Small-colony variants (SCVs) often are associated with chronic Staphylococcus aureus infections, such as those encountered by cystic fibrosis (CF) patients. We report here that tomatidine, the aglycon form of the plant secondary metabolite tomatine, has a potent growth inhibitory activity against SCVs (MIC of 0.12 μg/ml), whereas the growth of normal S. aureus strains was not significantly altered by tomatidine (MIC, >16 μg/ml). The specific action of tomatidine was bacteriostatic for SCVs and was clearly associated with their dysfunctional electron transport system, as the presence of the electron transport inhibitor 4-hydroxy-2-heptylquinoline-N-oxide (HQNO) caused normal S. aureus strains to become susceptible to tomatidine. Inversely, the complementation of SCVs' respiratory deficiency conferred resistance to tomatidine. Tomatidine provoked a general reduction of macromolecular biosynthesis but more specifically affected the incorporation of radiolabeled leucine in proteins of HQNO-treated S. aureus at a concentration corresponding to the MIC against SCVs. Furthermore, tomatidine inhibited the intracellular replication of a clinical SCV in polarized CF-like epithelial cells. Our results suggest that tomatidine eventually will find some use in combination therapy with other traditional antibiotics to eliminate persistent forms of S. aureus.
PMCID: PMC3088192  PMID: 21357296
4.  Habituation to thaxtomin A in hybrid poplar cell suspensions provides enhanced and durable resistance to inhibitors of cellulose synthesis 
BMC Plant Biology  2010;10:272.
Thaxtomin A (TA), a phytotoxin produced by the phytopathogen Streptomyces scabies, is essential for the development of potato common scab disease. TA inhibits cellulose synthesis but its actual mode of action is unknown. Addition of TA to hybrid poplar (Populus trichocarpa x Populus deltoides) cell suspensions can activate a cellular program leading to cell death. In contrast, it is possible to habituate hybrid poplar cell cultures to grow in the presence of TA levels that would normally induce cell death. The purpose of this study is to characterize TA-habituated cells and the mechanisms that may be involved in enhancing resistance to TA.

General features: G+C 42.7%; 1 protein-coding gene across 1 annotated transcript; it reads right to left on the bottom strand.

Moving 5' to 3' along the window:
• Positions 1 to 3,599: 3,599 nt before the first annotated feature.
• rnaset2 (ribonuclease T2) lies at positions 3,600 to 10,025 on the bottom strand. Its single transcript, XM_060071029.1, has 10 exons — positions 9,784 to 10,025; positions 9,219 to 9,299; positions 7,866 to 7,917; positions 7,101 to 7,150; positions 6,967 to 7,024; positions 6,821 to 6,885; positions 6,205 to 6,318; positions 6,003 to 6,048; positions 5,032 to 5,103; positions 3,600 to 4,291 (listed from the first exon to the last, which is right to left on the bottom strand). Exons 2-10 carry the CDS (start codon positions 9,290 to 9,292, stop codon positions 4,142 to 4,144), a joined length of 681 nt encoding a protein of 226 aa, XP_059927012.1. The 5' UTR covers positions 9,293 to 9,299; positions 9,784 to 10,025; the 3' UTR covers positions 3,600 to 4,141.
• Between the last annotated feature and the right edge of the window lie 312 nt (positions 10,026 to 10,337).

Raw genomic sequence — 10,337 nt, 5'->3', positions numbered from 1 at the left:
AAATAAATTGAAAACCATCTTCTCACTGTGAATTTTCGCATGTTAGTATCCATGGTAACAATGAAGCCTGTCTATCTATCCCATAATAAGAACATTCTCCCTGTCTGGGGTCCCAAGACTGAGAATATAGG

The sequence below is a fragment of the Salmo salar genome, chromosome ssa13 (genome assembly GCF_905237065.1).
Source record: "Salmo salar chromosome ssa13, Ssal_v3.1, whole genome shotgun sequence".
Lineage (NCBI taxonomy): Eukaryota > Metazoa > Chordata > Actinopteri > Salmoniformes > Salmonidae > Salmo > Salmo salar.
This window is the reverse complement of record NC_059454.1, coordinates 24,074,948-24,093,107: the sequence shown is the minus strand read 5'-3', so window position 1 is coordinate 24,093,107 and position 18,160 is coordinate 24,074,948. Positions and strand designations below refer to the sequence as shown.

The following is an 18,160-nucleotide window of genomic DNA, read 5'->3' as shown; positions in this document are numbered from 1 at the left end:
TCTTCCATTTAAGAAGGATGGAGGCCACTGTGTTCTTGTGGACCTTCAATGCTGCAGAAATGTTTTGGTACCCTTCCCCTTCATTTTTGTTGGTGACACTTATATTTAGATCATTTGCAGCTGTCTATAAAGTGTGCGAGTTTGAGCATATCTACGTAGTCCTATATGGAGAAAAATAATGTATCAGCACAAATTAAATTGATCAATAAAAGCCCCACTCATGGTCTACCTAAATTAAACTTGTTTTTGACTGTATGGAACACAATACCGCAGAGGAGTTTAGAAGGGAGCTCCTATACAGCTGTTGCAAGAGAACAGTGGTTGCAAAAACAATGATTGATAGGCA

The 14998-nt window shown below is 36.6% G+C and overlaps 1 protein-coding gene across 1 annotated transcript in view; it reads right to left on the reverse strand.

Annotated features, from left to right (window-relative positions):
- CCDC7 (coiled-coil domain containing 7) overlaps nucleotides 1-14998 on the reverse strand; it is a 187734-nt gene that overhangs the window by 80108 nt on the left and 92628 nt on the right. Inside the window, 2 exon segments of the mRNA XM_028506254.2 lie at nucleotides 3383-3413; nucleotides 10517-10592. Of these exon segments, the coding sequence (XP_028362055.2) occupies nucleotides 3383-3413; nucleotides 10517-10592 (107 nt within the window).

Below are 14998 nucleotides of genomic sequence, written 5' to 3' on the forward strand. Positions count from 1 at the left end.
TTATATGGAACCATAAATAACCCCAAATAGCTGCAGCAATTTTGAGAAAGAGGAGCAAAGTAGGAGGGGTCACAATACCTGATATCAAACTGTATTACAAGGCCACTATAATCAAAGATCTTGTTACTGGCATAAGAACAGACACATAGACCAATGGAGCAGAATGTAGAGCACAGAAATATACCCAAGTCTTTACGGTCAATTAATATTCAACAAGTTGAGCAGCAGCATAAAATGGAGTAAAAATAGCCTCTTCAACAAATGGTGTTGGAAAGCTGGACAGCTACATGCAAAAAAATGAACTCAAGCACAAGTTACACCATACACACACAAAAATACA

Habituation to TA was performed by adding increasing levels of TA to cell cultures at the time of subculture over a period of 12 months. TA-habituated cells were then cultured in the absence of TA for more than three years. These cells displayed a reduced size and growth compared to control cells and had fragmented vacuoles filled with electron-dense material. Habituation to TA was associated with changes in the cell wall composition, with a reduction in cellulose and an increase in pectin levels. Remarkably, high level of resistance to TA was maintained in TA-habituated cells even after being cultured in the absence of TA. Moreover, these cells exhibited enhanced resistance to two other inhibitors of cellulose biosynthesis, dichlobenil and isoxaben. Analysis of gene expression in TA-habituated cells using an Affymetrix GeneChip Poplar Genome Array revealed that durable resistance to TA is associated with a major and complex reprogramming of gene expression implicating processes such as cell wall synthesis and modification, lignin and flavonoid synthesis, as well as DNA and chromatin modifications.
We have shown that habituation to TA induced durable resistance to the bacterial toxin in poplar cells. TA-habituation also enhanced resistance to two other structurally different inhibitors of cellulose synthesis that were found to target different proteins. Enhanced resistance was associated with major changes in the expression of numerous genes, including some genes that are involved in DNA and chromatin modifications, suggesting that epigenetic changes might be involved in this process.
PMCID: PMC3016406  PMID: 21143977
5.  Plastination: a modern approach to chiropractic teaching 
Plastination is a unique method for the preservation of biological material for teaching and research. The plastinated specimens are dry, odorless, non-toxic and durable. They can be manipulated by teachers and students without protective equipment like gloves.
Invented in 1978 by Doctor Gunther von Hagens from the University of Heidelberg, this technique, that involves the replacement of water by a curable polymer, has spread rapidly all around the world and is actually used in over 250 universities and colleges. To our knowledge, the Université du Québec à Trois-Rivières, is the first institution to use plastinated specimens for teaching anatomy, neuroanatomy, pathology and radiology to students in chiropractic.
This paper describes the various steps of the method (fixation, dehydration, impregnation and curing) and presents some examples of the utilization of plastinated specimens.
PMCID: PMC2485200
plastination; anatomy; pathology; teaching; research

Results 1-5 (5)